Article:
DEEMER, J. The action is predicated on the publication of the following article: "Billy Hamilton, of the Odebolt Chronicle, gives the Cherry Sisters the following graphic write-up on their late appearance in his town: 'Effie is an old jade of 50 summers, Jessie a frisky filly of 40, and Addie, the flower of the family, a capering monstrosity of 35. Their long, skinny arms, equipped with talons at the extremities, swung mechanically, and soon were waved frantically at the suffering audience. The mouths of their rancid features opened like caverns and sounds like the wailings of damned souls issued therefrom. They pranced around the stage with a motion that suggested a cross between the danse du ventre and a fox trot,--strange creatures with painted faces and hideous mien. Effie is spavined, Addie is stringhalt, and Jessie, the only one who showed her stockings, has legs without calves, as classic in their outlines as the curves of a broom handle.' " The defendants pleaded that plaintiff, with her sisters, were engaged in giving public performances, holding themselves out to the public as singers, dancers, reciters, and comedians; that their performances were coarse and farcical, wholly without merit, and ridiculous; that the Des Moines Leader is a newspaper published in the city of Des Moines, which the other defendants were conducting, and that the article appeared as a criticism of the performance given by plaintiff, and to expose the character of the entertainment; that it was written in a facetious and satirical style, and without malice or ill will towards plaintiff or her sisters. This is clearly a plea of privilege, and the direction to the jury to return a verdict for defendants was, no doubt, on the theory that the plea of privilege was established. That it was published of and concerning plaintiff in her role as a public performer scarcely admits of a doubt, and it is well settled that the editor of a newspaper has the right to freely criticise any and every kind of public performance, provided that in so doing he is not actuated by malice. In other words, the article was qualifiedly privileged….The occasion was such that the presumption of malice arising from the publication is rebutted, and plaintiff, in order to recover, must prove actual malice….By the term "actual malice" is meant personal spite or ill will, or culpable recklessness or negligence. Such malice may be shown by extrinsic evidence, or it may be gathered from the publication itself. There is absolutely no evidence, outside the publication itself, tending in any manner to show malice; hence, if malice be found, it must be from the article published. Ordinarily publication of such an article as the one in question would of itself be an indicium of malice, but, as applied to the facts of the case, we do not think it should be so held. Plaintiff described the entertainment she and her sisters gave, in part, as follows: "These entertainments are concerts,--literary entertainments. I don't sing much. The others do. I have recitations and readings; recite and read in costume. In feminine costumes. Dresses as long as I have on, or shorter. I don't wear short dresses. Sometimes I have worn men's clothes. I never dance. I recite essays and events that have happened, I have written up of my own. I have none of them with me. One is, 'The Modern Young Man;' the other, 'An Event that Happened in the City of Chicago.' I sing an Irish song,--an Irish ballad; also a eulogy on ourselves. It is a kind of a ballad composed by ourselves. I help the others sing it. I have forgotten it. It is about an editor. In the chorus I walked a little around the stage,--kind of a fast walk. A cavalier is a Spaniard, I believe. I represent a Spaniard. That is given in the act that we call 'The Gipsy's Warning.' I wear my bicycle bloomer rig. They reach to my knees, and are divided like leggings,--black leggings with buttons on them. I wear a blue blouse,--a blue velvet blouse. Sometimes red and sometimes green. I have many suits; wear them in turn. The leggings are always black. In the chorus I walked a little around the stage,--kind of fast walk or a little run. Had on different kind of clothes,--mostly silk. We had a reproduction of the performance called 'Trilby.' The singing of Ben Bolt by my little sister. I would come in and hypnotize her in a farce way. I would tell the audience that I would hypnotize her while she would sing. I didn't appear at any show without stockings. My little sister was barefooted in one act,--in very long dresses to her ankles. She also appears in a long robe in a tableau clinging to the cross. 'Cherries ripe and cherries red' is a eulogy song. I was not asked to repeat only one verse. Q. What is the verse? A. 'Cherries red and cherries ripe, the cherries they are out of sight, cherries ripe and cherries red, Cherry Sisters still ahead.' " The defendant's evidence regarding the character of the performance is in part as follows: "It was the most ridiculous performance I ever saw. There was no orchestra there. The pianist left after the thing was half over. She could not stand the racket and left. There was no other music, except vocal music from the Cherrys. They had a drum, and I think they had cymbals. As near as I can recollect, the curtain raised at the beginning, and the Cherrys appeared and gave a walk around and a song. I think it was 'Ta, ra, ra, Boom de ay.' They read essays and sung choruses and gave recitations, interspersed with the remarks that, if the boys didn't stop, the curtain would go down. One young man brought a pair of beer bottles which he used as a pair of glasses. They threatened to stop the performance unless he was put out, but he was not put out, and they didn't stop. When the curtain went up the audience shrieked and indulged in catcalls, and from that time one could hardly hear very much, to know what was going on, to give a recital of it. There was no bad language used, however. When Jessie was on the stage she appeared in the Trilby act in bare feet and short dresses. She was asked to trim her toe nails, and such irreverent remarks as that. She appeared more pleased than anything else. They had a washtub scene. I think Effie and Addie appeared with bare arms showing to the elbow, which was quite prominent. They went through the motions of washing, singing at the time. There was another piece called 'The Gipsy's Warning.' One of the sisters appeared in a male costume. Then there was a song, 'I want to be an editor,' and an explanation, accompanying the song, that an editor down at Cedar Rapids insulted them, and they made him pay dearly for it. The song was so jumbled up one could hardly make anything out of it, except, 'I want to be an editor, I want to be an editor,' whereupon the audience rose as one man and called on me to stand up. I did not stand up. My wife was there. While Jessie sang this she was rolling her eyes and swaying her body. I am not qualified to pass an opinion upon the merits of the singing. The discord was something that grated on one's nerves. There was short stepping around and swaying of the body. They went around the stage in one of their pieces,--I cannot say which,--sort of a mincing gait, shaking their bodies and making little steps. That is what made me describe it as a cross between the danse du ventre and a fox trot. They had their hands in front of them and at their sides. There was a tableau at the close, as I recollect. Jessie was the central figure in that piece, with her eyes uplifted, red lights, and so on. There was a 'Rock of Ages.' The audience was talking to the women, and they (the Cherry Sisters) would talk back. They would say: 'You don't know anything. You have not been raised well, or you would not interrupt a nice respectable show.' Nobody left during the performance except the pianist."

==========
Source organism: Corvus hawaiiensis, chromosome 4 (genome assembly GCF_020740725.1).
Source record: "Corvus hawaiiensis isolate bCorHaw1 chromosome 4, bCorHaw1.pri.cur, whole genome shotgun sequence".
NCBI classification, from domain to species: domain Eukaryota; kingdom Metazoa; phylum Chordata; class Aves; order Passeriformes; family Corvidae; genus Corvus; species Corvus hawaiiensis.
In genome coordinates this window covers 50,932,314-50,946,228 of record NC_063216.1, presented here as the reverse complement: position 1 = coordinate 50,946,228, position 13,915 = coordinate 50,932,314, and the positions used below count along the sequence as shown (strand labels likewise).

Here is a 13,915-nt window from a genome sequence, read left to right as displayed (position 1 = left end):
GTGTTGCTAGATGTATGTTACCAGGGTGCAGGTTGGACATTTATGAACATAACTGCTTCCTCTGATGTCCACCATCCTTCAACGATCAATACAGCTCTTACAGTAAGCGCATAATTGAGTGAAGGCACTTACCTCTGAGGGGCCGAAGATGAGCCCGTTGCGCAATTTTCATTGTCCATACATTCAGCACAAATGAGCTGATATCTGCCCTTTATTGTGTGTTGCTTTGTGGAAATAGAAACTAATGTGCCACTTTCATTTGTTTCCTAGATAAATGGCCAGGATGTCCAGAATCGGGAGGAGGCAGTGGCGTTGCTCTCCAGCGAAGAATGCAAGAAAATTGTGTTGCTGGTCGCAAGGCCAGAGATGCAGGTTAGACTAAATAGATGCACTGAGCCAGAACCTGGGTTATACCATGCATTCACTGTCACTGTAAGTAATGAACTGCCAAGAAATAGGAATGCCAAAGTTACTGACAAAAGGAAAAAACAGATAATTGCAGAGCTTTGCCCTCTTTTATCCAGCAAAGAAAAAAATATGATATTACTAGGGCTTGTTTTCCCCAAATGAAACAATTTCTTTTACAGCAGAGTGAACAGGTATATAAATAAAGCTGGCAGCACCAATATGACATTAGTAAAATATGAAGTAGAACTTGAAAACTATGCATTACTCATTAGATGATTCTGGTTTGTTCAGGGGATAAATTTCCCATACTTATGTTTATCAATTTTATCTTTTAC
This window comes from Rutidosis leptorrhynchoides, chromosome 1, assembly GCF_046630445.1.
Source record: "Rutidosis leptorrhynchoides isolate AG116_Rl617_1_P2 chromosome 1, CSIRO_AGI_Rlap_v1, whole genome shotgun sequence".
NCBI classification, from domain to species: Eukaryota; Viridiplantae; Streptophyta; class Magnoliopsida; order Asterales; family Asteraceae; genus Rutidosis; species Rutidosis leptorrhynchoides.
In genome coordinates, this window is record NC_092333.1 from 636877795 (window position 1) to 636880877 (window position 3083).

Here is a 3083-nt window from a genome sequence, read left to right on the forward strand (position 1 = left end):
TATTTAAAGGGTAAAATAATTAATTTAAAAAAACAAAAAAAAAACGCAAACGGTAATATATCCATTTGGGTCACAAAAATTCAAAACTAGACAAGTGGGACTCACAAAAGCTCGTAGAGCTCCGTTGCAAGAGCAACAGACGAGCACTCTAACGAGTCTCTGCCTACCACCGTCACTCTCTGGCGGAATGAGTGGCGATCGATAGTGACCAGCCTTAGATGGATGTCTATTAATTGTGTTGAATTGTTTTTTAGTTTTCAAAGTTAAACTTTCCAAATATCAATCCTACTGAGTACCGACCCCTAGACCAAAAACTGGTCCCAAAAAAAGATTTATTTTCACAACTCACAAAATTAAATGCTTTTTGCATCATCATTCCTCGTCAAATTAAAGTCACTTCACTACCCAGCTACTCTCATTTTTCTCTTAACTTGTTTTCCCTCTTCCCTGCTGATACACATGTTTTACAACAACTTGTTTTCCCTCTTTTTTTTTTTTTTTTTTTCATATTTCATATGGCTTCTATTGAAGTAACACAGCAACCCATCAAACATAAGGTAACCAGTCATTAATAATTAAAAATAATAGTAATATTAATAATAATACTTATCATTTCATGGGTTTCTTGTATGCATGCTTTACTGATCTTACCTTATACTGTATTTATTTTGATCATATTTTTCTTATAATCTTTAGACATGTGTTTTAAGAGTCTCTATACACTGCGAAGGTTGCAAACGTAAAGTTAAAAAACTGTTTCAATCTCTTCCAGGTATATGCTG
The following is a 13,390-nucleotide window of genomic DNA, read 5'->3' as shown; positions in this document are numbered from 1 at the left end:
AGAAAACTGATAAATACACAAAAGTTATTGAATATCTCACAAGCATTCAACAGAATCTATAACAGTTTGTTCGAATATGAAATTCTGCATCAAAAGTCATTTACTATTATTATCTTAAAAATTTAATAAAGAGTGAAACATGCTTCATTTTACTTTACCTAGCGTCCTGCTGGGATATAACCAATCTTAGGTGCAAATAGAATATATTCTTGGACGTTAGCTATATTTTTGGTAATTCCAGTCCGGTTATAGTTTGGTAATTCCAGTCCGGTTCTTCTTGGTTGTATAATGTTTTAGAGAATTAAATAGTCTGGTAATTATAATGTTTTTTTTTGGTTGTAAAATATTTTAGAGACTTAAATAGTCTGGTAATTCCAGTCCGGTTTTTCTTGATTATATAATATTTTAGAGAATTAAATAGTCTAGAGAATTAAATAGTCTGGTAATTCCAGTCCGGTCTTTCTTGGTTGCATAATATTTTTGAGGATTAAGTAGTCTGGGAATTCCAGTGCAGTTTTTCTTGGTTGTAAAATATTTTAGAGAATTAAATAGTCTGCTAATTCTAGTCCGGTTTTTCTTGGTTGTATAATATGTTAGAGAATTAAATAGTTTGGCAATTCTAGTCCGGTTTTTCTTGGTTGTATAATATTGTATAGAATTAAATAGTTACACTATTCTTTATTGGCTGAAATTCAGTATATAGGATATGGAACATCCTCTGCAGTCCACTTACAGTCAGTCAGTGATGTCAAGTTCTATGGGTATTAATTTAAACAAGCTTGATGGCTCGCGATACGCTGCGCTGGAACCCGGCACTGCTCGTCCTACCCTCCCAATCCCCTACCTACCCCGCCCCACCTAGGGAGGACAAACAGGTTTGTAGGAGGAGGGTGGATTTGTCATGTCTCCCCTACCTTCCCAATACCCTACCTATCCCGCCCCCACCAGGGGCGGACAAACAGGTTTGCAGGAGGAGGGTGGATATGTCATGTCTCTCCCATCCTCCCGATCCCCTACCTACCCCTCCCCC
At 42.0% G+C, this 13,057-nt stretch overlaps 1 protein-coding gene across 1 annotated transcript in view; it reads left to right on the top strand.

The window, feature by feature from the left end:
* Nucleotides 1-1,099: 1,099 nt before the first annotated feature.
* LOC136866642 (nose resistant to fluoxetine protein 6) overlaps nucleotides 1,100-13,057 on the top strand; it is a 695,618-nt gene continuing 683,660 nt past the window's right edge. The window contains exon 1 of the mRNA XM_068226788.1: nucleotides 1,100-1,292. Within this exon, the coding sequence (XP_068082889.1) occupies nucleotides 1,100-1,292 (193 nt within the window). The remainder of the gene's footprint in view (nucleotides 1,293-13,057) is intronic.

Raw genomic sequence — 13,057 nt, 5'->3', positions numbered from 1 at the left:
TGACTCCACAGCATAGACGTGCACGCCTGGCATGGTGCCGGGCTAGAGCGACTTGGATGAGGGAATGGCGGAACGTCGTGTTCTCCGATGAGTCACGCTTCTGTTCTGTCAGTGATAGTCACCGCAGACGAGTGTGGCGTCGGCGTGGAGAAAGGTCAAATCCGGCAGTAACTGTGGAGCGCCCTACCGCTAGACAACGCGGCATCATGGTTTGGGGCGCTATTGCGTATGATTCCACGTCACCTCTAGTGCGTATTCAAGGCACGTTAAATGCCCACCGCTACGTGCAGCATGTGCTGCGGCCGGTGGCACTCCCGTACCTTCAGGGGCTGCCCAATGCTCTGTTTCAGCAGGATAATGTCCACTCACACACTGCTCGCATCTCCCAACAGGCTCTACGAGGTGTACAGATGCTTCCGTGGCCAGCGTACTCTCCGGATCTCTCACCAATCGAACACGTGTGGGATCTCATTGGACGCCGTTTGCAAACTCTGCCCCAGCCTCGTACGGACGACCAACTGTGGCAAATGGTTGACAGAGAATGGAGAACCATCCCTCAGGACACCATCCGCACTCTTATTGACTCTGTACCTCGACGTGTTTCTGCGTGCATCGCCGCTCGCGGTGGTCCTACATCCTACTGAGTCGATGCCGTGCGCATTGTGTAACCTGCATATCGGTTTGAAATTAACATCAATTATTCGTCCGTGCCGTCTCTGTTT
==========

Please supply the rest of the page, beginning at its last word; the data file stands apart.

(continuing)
In the light of this evidence, and some other that cannot be reproduced, the trial court directed a verdict for the defendants. We are now asked to set aside its order on the theory that the question of malice was for the jury. This is, no doubt, the correct rule, when there is any substantial evidence of actual malice, either in the publication itself, or in the facts and circumstances surrounding the transaction. A mere scintilla is not sufficient, however, to take the case to the jury. The evidence should raise a probability of malice, and be more consistent with its existence than its absence. When the occasion is privileged the presumption arises that the publication was bona fide and without malice, and it is incumbent on plaintiff to overcome this presumption. If, from defendant's point of view, strong words seemed to be justified, he is not to be held liable, unless the court can say that what he published was to some extent, at least, inconsistent with the theory of good faith. These rules are well settled, and need no citation of authorities in their support. One who goes upon the stage to exhibit himself to the public, or who gives any kind of a performance to which the public is invited, may be freely criticised. He may be held up to ridicule, and entire freedom of expression is guarantied dramatic critics, provided they are not actuated by malice or evil purpose in what they write. Fitting strictures, sarcasm or ridicule, even, may be used, if based on facts, without liability, in the absence of malice or wicked purpose. The comments, however, must be based on truth, or on what in good faith and upon probable cause is believed to be true, and the matter must be pertinent to the conduct that is made the subject of criticism. Freedom of discussion is guarantied by our fundamental law and a long line of judicial decisions….[T]he editor of a newspaper has the right, if not the duty, of publishing, for the information of the public, fair and reasonable comments, however severe in terms, upon anything which is made by its owner a subject of public exhibition, as upon any other matter of public interest; of privileged communications, for which no action will lie without proof of actual malice….Surely, if one makes himself ridiculous in his public performances, he may be ridiculed by those whose duty or right it is to inform the public regarding the character of the performance….Mere exaggeration, or even gross exaggeration, does not of itself make the comment unfair. It has been held no libel for one newspaper to say of another, "The most vulgar, ignorant, and scurrilous journal ever published in Great Britain."….A public performance may be discussed with the fullest freedom, and may be subject to hostile criticism and hostile animadversions, provided the writer does not do it as a means of promulgating slanderous and malicious accusations….Ridicule is often the strongest weapon in the hands of a public writer; and, if it be fairly used, the presumption of malice which would otherwise arise is rebutted, and it becomes necessary to introduce evidence of actual malice, or of some indirect motive or wish to gratify private spite. There is a manifest distinction between matters of fact and comment on or criticism of undisputed facts or conduct[.] Unless this be true, liberty of speech and of the press guarantied by the constitution is nothing more than a name. If there ever was a case justifying ridicule and sarcasm,--aye, even gross exaggeration,--it is the one now before us. According to the record, the performance given by the plaintiff and the company of which she was a member was not only childish, but ridiculous in the extreme. A dramatic critic should be allowed considerable license in such a case. The public should be informed as to the character of the entertainment, and, in the absence of proof of actual malice, the publication should be held privileged. There is another rule of general application, now well known to the profession, that is involved, and that is that a motion to direct a verdict should be sustained when it clearly appears to the trial judge that it would be his duty to set aside a verdict in favor of the party on whom the burden of proof rests….
Viewing the evidence in the light of the rules heretofore announced, and remembering that the trial court had the plaintiff before it and saw her repeat some of the performances given by her on the stage, we are of opinion that there was no error in directing a verdict for the defendants. Affirmed.

Billy Hamilton and the Cherry Sisters

Articles from The Odebolt Chronicle about the Cherry Sisters and the lawsuit, February 10, 1898  - May 30, 1901

Read more about Billy Hamilton

Read more about the sisters:
Cherry Bomb, the Story of the Awful Cherry Sisters, by Irwin Chusid
Cherry Sisters, Vaudeville Performers, by Tom Longden, the Des Moines Register
The History Center in Cedar Rapids, Iowa has an exhibit which includes the Cherry Sisters